There’s much to recommend in Washington’s state energy strategy, but the most arresting element is one that doesn’t get much attention: almost half of all the energy in Washington is wasted.
That may sound preposterous, but in fact it’s an understatement. To understand what’s going on, feast your eyes on this graphic:
[Click the image for a bigger version.]
This is a picture of Washington’s energy system. On the left in gray are the primary energy sources used by the state in 2009—oil, gas, coal, nuclear, hydro, and other renewables. Of the 1,543 trillion BTUs used to produce energy, 536 were used to generate electricity. But more than one-third of the energy used to generate electricity was wasted, mostly as unused exhaust from boilers and combustion turbines but also a bit from transmission wires.
Yet the electric sector, wasteful as it is, is actually pretty efficient relative to some of the end-use sectors like transportation, shown in blue.
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Consider: the state burned through 609 trillion BTUs of energy, almost entirely petroleum-based, to move cars, trucks, trains, planes, and boats. But fully three-quarters of the energy used to power our vehicles was wasted. As the report explains:
The vast majority of energy used is never applied to moving vehicles and ends up being lost as waste heat. The primary reason for that loss is that the majority of vehicles in use are direct-drive internal combustion engines, which deliver, on average, barely 25 percent of the energy in the fuel to the wheels on the road.
Transportation energy is particularly problematic. It may amount to only one-third of the state’s total energy usage, but it accounts for 45 percent of Washington’s greenhouse gas emissions (even counting non-energy ghgs) and 60 percent of its energy expenditures. Virtually all transportation energy is oil-based and Washington produces no oil, which means that the vast majority of that expenditure is leaving the state. And the notorious volatililty of oil prices means that more than half the state’s energy expenditures are unpredictable and economically risky.
The other end-use sectors—industrial, commercial, and residential—consumed 705 trillion BTUs in aggregate, but wasted about 28 percent of that. If that sounds pretty good, it’s not. It’s terrible. That 28 percent waste figure covers only equipment inefficiency; it doesn’t account for heat loss from poorly insulated buildings, inefficient building design, or poor building management like heating unused rooms or leaving the lights on. If those other forms of waste were tallied, the true waste from these sectors would be much, much higher.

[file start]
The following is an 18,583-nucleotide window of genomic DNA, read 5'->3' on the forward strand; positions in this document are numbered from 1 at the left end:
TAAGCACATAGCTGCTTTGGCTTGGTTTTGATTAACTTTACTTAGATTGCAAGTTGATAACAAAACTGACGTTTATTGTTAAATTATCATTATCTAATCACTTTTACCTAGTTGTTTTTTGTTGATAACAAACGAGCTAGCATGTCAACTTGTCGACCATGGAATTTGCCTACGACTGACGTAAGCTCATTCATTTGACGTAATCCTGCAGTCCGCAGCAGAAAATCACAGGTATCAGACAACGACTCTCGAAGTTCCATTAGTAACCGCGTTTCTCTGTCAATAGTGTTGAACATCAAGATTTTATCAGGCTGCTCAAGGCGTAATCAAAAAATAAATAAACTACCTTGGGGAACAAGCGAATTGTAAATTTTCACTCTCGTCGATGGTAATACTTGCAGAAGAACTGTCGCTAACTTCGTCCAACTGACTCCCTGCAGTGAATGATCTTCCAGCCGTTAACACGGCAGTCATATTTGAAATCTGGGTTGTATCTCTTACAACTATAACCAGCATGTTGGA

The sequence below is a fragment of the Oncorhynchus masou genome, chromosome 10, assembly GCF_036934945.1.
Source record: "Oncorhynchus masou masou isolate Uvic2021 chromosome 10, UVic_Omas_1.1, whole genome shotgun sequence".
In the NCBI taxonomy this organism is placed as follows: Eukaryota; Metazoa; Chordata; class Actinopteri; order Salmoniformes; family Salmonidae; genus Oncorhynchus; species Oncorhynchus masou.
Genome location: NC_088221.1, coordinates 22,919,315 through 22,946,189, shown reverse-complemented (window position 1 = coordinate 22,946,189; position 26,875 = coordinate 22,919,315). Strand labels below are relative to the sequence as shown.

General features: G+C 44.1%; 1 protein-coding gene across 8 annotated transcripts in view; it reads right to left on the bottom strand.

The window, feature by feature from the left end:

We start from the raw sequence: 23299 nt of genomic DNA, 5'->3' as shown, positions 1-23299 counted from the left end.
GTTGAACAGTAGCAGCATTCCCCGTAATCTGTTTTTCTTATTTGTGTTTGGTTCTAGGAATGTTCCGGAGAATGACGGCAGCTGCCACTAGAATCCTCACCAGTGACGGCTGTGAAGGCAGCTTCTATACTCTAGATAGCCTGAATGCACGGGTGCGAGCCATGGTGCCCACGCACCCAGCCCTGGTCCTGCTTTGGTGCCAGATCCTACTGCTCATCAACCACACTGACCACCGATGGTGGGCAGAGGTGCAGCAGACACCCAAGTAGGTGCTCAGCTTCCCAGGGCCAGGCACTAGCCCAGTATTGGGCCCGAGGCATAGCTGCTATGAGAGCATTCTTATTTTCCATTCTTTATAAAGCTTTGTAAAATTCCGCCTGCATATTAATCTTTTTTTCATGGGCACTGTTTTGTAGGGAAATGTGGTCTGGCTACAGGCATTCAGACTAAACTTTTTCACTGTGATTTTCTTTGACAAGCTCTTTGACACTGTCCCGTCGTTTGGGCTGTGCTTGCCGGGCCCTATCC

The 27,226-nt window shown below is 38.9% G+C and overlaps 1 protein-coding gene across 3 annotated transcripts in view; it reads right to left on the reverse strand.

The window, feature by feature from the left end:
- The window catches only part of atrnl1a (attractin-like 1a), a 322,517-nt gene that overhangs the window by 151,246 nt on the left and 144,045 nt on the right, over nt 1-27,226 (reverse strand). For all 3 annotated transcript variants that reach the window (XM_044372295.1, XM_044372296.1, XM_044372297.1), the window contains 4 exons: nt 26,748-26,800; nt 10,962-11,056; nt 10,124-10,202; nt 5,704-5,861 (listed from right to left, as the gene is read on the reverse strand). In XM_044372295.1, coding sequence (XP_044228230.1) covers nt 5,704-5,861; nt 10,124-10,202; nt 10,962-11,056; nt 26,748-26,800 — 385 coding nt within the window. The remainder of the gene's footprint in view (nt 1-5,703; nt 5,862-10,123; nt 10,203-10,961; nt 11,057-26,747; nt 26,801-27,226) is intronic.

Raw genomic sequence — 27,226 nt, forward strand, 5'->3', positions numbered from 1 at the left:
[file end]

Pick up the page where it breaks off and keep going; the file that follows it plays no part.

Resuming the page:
What does it all add up to? Colossal waste. Excluding energy exports, Washington wastes 45 percent of the energy used in transportation, buildings, industry, and electricity generation. Factor out the complications of the electric sector, and the state is wasting 50 percent of the energy it consumes. (Again, not including wasteful practices or inefficiently constructed buildings.)
This isn’t just a waste of natural resources and carbon, it’s a huge waste of money. Energy isn’t exactly free, and particularly not in a state that can supply none of its own oil, coal, or natural gas—fossil fuels that Washington spends roughly $16 billion annually to import.
Wasting half of our energy is an ongoing economic drain. In fact, if a person wanted to improve the state’s economy, it’s hard to think of a better strategy than cutting energy waste.
ACK! What’s the scale on that chart? It seems like it’s a mishmash of different scales. I love the idea and the post, but the skewedness is driving me crazy.
Eric de Place
Hmm, I can see how that’s confusing looking, but as near as I can tell it’s all on the same scale.
Each of the columnar blocks is sized according to the number of BTUs it represents. If you look at the top two gray boxes on the left for example, you’ll see that the 686 tBTUs for petroleum is about twice as big as the 319 tBTUs for natural gas.